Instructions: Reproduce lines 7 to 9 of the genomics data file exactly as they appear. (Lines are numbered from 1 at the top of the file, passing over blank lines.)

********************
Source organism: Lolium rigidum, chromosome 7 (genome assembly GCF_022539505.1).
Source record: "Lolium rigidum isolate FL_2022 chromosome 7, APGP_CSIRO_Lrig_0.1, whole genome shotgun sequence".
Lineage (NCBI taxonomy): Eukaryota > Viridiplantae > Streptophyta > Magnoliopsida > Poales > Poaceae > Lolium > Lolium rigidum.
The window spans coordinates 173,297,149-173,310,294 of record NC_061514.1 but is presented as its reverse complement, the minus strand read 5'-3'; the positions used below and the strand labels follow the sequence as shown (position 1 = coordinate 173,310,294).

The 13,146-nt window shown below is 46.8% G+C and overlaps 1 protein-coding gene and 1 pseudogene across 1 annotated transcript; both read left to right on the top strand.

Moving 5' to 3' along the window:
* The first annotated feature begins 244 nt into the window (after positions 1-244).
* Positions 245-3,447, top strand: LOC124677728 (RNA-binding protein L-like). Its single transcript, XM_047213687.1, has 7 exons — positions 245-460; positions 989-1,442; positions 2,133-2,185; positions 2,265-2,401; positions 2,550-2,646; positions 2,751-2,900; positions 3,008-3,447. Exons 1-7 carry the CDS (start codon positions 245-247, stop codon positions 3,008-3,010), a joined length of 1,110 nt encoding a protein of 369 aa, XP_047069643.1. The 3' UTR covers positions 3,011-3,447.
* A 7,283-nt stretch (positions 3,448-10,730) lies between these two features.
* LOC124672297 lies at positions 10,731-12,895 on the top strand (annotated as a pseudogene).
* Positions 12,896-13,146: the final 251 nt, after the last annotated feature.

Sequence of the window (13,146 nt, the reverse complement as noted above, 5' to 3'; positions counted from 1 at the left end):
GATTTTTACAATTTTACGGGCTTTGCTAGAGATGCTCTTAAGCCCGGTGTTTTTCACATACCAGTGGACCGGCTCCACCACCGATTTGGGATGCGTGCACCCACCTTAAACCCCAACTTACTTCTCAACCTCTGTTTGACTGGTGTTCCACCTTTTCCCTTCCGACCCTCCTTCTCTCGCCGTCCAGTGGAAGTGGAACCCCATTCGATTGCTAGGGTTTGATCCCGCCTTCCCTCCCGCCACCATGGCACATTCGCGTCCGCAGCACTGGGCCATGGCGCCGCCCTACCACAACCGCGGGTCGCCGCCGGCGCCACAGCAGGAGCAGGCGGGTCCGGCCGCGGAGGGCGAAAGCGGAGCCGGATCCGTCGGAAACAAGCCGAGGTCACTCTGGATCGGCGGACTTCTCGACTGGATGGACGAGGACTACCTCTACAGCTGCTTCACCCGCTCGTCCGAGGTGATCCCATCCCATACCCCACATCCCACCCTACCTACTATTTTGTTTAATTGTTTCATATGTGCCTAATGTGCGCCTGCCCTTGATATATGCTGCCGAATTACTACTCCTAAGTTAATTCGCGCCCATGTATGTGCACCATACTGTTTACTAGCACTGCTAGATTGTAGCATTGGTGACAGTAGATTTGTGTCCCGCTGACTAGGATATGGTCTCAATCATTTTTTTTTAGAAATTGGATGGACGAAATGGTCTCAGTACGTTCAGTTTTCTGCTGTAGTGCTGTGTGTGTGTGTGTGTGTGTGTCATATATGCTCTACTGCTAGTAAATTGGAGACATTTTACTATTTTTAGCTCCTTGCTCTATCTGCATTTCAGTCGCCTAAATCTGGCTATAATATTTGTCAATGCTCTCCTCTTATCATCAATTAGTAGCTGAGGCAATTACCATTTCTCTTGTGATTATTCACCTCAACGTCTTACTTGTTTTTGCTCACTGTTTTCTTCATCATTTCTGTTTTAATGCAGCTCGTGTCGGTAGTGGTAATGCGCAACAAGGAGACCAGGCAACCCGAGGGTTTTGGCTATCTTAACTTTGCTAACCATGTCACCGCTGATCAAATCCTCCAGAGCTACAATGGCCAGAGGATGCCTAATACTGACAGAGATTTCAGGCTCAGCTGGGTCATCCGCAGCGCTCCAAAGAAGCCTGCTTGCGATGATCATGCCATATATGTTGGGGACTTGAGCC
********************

* The first annotated feature begins 244 nt into the window (after positions 1-244).
* Positions 245-3,447, top strand: LOC124677728 (RNA-binding protein L-like). Its single transcript, XM_047213687.1, has 7 exons — positions 245-460; positions 989-1,442; positions 2,133-2,185; positions 2,265-2,401; positions 2,550-2,646; positions 2,751-2,900; positions 3,008-3,447. Exons 1-7 carry the CDS (start codon positions 245-247, stop codon positions 3,008-3,010), a joined length of 1,110 nt encoding a protein of 369 aa, XP_047069643.1. The 3' UTR covers positions 3,011-3,447.
* A 7,283-nt stretch (positions 3,448-10,730) lies between these two features.